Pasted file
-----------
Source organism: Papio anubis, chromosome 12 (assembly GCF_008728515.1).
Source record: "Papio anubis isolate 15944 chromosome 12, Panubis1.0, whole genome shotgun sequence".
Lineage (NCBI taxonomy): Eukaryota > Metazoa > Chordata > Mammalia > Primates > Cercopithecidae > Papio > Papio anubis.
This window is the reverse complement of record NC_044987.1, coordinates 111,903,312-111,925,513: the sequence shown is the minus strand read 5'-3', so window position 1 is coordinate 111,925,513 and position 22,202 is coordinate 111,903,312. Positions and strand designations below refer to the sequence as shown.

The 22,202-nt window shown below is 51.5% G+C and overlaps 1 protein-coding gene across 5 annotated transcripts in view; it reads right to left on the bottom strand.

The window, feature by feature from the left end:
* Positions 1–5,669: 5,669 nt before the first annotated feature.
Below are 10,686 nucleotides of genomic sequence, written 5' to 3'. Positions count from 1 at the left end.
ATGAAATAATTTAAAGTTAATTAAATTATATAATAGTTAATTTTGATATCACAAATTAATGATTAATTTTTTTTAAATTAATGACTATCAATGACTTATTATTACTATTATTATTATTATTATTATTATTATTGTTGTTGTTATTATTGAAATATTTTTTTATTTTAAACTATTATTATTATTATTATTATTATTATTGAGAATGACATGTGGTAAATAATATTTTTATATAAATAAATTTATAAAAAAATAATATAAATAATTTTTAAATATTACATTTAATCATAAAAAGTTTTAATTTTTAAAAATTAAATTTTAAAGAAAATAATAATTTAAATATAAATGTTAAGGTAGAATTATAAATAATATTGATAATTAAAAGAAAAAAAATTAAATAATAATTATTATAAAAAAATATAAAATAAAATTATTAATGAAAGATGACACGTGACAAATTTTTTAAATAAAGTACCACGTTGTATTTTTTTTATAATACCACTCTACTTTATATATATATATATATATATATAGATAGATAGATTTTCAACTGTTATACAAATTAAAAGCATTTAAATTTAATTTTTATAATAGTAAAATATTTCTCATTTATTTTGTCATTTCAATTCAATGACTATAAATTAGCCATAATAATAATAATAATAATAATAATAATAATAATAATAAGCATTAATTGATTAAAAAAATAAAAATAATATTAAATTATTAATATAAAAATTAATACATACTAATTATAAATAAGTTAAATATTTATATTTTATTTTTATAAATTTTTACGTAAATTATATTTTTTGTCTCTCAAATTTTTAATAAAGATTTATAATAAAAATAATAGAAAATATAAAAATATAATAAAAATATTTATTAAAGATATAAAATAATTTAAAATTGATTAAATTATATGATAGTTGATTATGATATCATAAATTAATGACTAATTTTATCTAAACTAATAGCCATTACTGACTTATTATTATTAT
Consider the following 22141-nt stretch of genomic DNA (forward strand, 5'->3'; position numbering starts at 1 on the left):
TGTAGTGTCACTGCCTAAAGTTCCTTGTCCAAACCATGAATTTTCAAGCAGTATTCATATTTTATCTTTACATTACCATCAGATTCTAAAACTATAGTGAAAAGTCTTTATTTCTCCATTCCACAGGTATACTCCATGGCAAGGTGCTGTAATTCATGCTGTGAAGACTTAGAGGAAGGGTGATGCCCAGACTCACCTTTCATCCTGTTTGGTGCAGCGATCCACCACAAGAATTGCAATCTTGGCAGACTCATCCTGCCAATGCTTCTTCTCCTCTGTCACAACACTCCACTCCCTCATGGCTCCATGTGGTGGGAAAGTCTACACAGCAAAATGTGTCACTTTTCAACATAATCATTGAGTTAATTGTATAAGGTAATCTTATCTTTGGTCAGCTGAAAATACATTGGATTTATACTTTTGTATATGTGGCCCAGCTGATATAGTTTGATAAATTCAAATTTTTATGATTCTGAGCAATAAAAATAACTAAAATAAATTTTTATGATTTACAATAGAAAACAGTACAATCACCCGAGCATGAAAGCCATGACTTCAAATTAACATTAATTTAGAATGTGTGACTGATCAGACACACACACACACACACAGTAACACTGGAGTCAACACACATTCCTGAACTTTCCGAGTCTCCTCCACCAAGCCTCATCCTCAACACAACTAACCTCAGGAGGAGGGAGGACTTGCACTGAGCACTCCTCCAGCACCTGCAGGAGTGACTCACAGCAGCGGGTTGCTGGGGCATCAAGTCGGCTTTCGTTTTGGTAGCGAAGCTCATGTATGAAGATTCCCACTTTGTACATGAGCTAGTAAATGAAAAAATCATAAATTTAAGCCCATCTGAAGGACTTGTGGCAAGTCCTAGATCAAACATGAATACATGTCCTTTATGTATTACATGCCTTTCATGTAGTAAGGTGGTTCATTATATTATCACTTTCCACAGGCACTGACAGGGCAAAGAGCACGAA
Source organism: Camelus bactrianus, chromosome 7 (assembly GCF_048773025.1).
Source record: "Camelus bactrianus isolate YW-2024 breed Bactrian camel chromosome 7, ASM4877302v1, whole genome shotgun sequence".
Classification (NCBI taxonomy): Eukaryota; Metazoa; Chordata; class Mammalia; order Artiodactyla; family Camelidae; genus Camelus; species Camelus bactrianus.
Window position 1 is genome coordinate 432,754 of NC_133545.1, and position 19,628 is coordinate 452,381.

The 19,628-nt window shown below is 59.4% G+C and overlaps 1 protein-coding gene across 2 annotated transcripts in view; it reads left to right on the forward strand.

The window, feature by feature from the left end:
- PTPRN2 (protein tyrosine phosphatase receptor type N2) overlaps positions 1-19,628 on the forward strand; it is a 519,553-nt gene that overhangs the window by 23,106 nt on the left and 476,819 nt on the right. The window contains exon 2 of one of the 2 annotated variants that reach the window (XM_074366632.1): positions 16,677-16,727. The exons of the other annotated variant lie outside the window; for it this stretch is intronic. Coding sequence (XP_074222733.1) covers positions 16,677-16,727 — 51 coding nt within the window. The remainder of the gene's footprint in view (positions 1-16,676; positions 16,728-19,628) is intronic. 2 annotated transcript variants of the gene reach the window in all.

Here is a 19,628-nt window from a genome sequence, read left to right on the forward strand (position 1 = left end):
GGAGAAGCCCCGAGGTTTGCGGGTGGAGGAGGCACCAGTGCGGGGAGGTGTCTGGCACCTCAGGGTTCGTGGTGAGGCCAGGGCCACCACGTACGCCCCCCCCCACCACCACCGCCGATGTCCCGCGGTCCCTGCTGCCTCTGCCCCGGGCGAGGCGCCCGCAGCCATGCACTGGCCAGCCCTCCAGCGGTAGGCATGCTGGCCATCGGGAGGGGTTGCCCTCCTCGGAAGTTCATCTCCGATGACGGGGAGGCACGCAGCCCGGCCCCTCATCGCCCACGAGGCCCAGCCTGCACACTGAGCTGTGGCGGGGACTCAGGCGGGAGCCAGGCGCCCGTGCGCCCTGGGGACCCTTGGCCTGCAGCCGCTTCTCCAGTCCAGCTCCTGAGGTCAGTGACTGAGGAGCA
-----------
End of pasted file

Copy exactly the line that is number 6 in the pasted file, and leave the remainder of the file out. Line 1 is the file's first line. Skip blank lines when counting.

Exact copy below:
The window, feature by feature from the left end: